Tone-deaf PI column treats Ed Murray as sage hero
A recent column from the Seattle PI was so tone-deaf, it had to be pulled, with a promotional tweet highlighting the story deleted. In the since-deleted column, Joel Connelly seems to treat former Mayor Ed Murray as a sage hero who can help Seattle solve homelessness.
Originally published on May 10, Connelly presents a lengthy response to the head tax controversy by the former Mayor booted from office after allegations of child molestation. Only once does Connelly address the controversy, by granting Murray’s request to not discuss the issue. According to a WayBack Machine archive of the story, Connelly writes:
In an interview he asked be limited to homelessness and drug abuse, not the decades-old molestation allegations that drove him from office, Murray critiqued the $500-per-employee head tax being pushed by City Council members.
Wow. Connelly offers deference to Murray so that he may laud the mayor’s views on home homeless “can be solved?”
The tone of the piece gets weird. Connelly waxes poetic about the “thoughts and warnings from a veteran legislative deal-maker, and the Mayor who brought all sides together in hammering out the city’s phased-in $15-an-hour minimum wage.” And he ends the column treating Murray as a wise elder (despite homelessness getting worse under his watch):
Ed Murray is not a man to muse. But, looking at the climate in Seattle and beyond, he observed: “From Brexit to Trump, we are living in The Age of Rage.”
Apparently we’re in the Age of Respecting Alleged Child Molesters, too. In the column’s place is a notice the story has been pulled, maintaining the story doesn’t meet their editorial standards. Fair enough, but how’d it get posted – and promoted – on Twitter? This isn’t to say the piece has no place; it’s the tone of the piece that is so problematic.
Perhaps Connelly doesn’t believe the allegations. Fair enough. But the pain Murray caused is still rather fresh and his alleged actions are still being litigated. Perhaps we should wait before we turn to the guy for answers to Seattle’s problems?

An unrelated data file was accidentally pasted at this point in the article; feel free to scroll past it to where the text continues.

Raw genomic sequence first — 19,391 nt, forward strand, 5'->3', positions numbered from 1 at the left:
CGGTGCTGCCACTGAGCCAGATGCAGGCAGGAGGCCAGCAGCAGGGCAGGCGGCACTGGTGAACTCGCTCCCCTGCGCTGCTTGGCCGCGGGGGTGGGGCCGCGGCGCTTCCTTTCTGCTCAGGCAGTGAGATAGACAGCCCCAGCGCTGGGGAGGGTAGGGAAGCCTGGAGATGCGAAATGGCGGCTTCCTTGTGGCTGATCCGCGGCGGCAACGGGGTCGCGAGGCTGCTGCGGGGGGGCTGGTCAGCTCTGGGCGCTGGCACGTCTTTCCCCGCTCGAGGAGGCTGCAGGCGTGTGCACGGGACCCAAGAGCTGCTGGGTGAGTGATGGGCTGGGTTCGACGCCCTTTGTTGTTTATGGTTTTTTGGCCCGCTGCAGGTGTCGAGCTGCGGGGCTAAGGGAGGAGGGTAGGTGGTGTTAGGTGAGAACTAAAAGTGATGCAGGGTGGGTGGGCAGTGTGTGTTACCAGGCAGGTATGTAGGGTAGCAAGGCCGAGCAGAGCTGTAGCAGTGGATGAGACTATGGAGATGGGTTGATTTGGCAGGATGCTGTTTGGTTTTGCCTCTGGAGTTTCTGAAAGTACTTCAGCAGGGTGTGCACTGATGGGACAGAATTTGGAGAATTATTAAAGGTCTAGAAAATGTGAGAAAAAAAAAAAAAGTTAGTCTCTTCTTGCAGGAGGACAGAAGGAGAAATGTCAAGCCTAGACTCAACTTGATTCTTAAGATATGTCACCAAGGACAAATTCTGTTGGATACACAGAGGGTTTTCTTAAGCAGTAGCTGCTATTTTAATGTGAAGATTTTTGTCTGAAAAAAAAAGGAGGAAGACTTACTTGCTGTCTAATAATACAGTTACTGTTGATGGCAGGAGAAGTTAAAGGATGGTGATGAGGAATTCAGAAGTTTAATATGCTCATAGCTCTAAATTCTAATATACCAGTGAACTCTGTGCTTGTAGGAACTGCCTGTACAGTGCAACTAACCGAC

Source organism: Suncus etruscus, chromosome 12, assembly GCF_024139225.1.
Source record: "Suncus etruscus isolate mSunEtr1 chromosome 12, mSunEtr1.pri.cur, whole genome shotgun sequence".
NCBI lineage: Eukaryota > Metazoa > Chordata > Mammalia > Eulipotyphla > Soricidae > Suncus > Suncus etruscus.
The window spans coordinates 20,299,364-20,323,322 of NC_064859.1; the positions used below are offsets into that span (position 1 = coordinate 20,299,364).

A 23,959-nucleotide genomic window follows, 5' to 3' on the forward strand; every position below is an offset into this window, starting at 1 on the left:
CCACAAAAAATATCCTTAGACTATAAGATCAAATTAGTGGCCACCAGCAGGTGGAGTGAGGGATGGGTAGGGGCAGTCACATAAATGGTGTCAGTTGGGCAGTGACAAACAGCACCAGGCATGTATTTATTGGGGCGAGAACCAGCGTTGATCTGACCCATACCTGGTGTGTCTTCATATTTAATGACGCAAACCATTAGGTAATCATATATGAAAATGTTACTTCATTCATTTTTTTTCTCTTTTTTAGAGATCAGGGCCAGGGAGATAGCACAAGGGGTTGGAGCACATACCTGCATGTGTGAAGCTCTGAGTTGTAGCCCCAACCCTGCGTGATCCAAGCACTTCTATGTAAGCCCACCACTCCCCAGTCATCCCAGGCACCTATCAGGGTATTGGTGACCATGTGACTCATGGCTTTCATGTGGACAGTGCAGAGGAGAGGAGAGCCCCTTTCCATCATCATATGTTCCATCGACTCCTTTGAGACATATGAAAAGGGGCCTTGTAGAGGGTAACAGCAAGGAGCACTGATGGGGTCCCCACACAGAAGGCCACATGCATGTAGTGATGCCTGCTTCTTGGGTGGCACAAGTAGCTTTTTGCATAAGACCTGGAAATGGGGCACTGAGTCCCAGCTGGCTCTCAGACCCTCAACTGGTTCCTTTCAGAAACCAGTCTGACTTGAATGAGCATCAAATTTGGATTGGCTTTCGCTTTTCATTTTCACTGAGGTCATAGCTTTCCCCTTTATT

Connelly responded via Twitter:
Didn’t Murray do the deal that produced $15 an hour minimum wage, or is Rantz still ranting about that?
— joel r. connelly (@joelconnelly) May 11, 2018
Connelly also posted the following statement to his Facebook page:
I read myself to sleep last night with Eli Sanders’ Stranger piece on final days of Ed Murray as mayor.
But I couldn’t sleep, given questions that came into my mind.
This a.m., find myself accused of being “used” for interviewing former mayor on employee head tax — and running his critique of same — and not on accusations that drove him from office.
Ed Murray reached out a couple days back, wanting to opine on head tax but not mix that with circumstances of his departure from 7th floor.
He was, however, offering to discuss the second subject separately. He has discussed it with no one.
The proposed sequence worked for me, perhaps mistakenly. Why? Any interview on Topic 2 would require extensive schooling of myself on last year’s City Hall drama. I was sidelined at Queen Anne Care Center, recovering from injury, at the time of multiple mayors.
I am put off by Congress hearings at which members are totally unprepared to question witnesses. (Exceptions, Sens. Maria Cantwell and Kamala Harris.)
We also have a kind of Kabuki Dance journalism, where a loud insulting question substitutes of knowing subject.
During scandal over Sen. Brock Adams allegedly drugging young women, Brock’s pillow talk included saying he had had a vasectomy.
Entering Senate policy lunch in D.C., KIRO-TV’s guy bellowed in deep Ted Baxter voice: “Senator, have you ever had a vasectomy?”
With the Murray story pulled, I now wonder whether Ed will agree to second interview.
Nobody should get a free ride, but in this case I opted to be fair & prepared, and to deal with the deep past of someone who has been an architect of constructive public policy ($15 minimum wage, marriage equality, civil rights, 2005 transportation package)..
I recall another morning, when Neil Modie and I wrote a piece on Brock Adams’ death, that discussed at length scandal that brought him down.
‘Fielded a call from retired PI political columnist berating us for “bringing that stuff up” and not letting Adams slip away quietly. (I had interviewed Adams when he was slowly dying of Parkinson’s Disease.)
Can’t win, I guess, but will never knowingly offer free ride even to the departed. I will be prepared for sensitive interviews with the living.